Allicin decreased gradually in the garlic paste in all cultivars evaluated, at the end of storage of 180 days; the losses were approximately 21% for the Brazilian varieties and for the "Commercial" cultivar evaluated. Since there was breakage in the plant compartments under the conditions of the processing methods and since allicin is a highly reactive compound due to the presence of sulfhydryl, reactions with other components of the system probably occurred, leading to structure changes and decomposition during storage at room temperature.

Moreover, the allicin values in the paste in the final period of storage (180 days), on a wet basis, (7.74 mg.g - 1 in Roxinho, 6.34 mg.g - 1 in SC Roxo, 7.60 mg.g - 1 in Gigante, 7.19 mg.g - 1 in Assaí, and 6.90 mg.g - 1 in Comercial) were next to the values found by Lawson et al. (1991) for the raw garlic (4.30 mg.g - 1 to 6.36mg.g - 1) of some Chinese varieties. Thus, this result confirms that the salt-free acidified paste process preserves, in a certain way, the sulfur components and ensures the stability of the product during storage, independent of the raw material used.

With regard to processed foods, the procedure used has a major influence on the preservation of the bioactive compounds, mainly those related to antioxidant activity such as allicin in garlic. This fact has been clearly demonstrated in various studies, Hugues et al. (2006), Silva et al. (2010), Queiroz et al. (2014).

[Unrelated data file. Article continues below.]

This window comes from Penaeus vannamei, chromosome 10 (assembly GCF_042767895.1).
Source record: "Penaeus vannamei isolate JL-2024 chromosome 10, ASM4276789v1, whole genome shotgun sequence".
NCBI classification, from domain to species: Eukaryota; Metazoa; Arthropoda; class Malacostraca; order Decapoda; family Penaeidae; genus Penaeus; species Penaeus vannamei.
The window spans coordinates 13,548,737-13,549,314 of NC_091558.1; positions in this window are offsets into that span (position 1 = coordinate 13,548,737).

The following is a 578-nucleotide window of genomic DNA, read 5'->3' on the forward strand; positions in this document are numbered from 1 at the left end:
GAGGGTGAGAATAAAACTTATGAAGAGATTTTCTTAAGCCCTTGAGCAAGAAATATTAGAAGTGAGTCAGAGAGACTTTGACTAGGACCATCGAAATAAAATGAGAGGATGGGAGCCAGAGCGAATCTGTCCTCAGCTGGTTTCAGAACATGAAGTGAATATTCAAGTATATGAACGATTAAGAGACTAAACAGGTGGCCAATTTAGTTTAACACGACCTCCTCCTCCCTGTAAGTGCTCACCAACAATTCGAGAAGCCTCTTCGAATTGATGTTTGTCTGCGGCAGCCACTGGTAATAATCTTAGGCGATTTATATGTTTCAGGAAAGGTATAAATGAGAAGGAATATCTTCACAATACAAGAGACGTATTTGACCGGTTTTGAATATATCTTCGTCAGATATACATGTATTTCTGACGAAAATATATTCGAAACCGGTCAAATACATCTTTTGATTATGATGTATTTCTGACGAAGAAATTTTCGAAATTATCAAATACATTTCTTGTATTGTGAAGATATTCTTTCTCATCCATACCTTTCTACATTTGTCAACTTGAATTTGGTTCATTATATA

The concentration of allicin at the end of storage was associated to the processing type and temperature. The acidified paste prepared under the conditions previously mentioned in this study showed significant allicin retention after 180 days of storage. Regarding the concentration of allicin in the product after this time period, it would be necessary to ingest 1.5 to 2.0g of paste to reach the WHO-recommended daily amount of allicin (World Health Organization, 2010). However, like it occurred in the frying process in which allicin decomposed, probably because of temperature, it is important to emphasize that there may have been further losses of this compound due to the conditions of food preparation regarding handling and preparation of the product.


4 Conclusions

The levels of allicin found in the raw materials are similar of those reported in the literature, evidencing adequate allicin extraction and handling of the samples. Processing garlic into an acidified paste had little effect on the allicin content of raw garlic, with a slight reduction in concentration during storage. Frying garlic process, regardless of the way that the sample was cut, resulted in allicin loss; this bioactive compound was not detected in the samples after 45-days of storage.

Thus, this study shows that garlic (Allium sativum L.), both in raw form and as acidified paste, has a bioactive component, allicin, which has potential health benefits.



The authors would like to thank the Research Foundation of the State of São Paulo (FAPESP) for the financial support.



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Received 03 June, 2014
Accepted 29 Aug., 2014 (006397)



* Corresponding author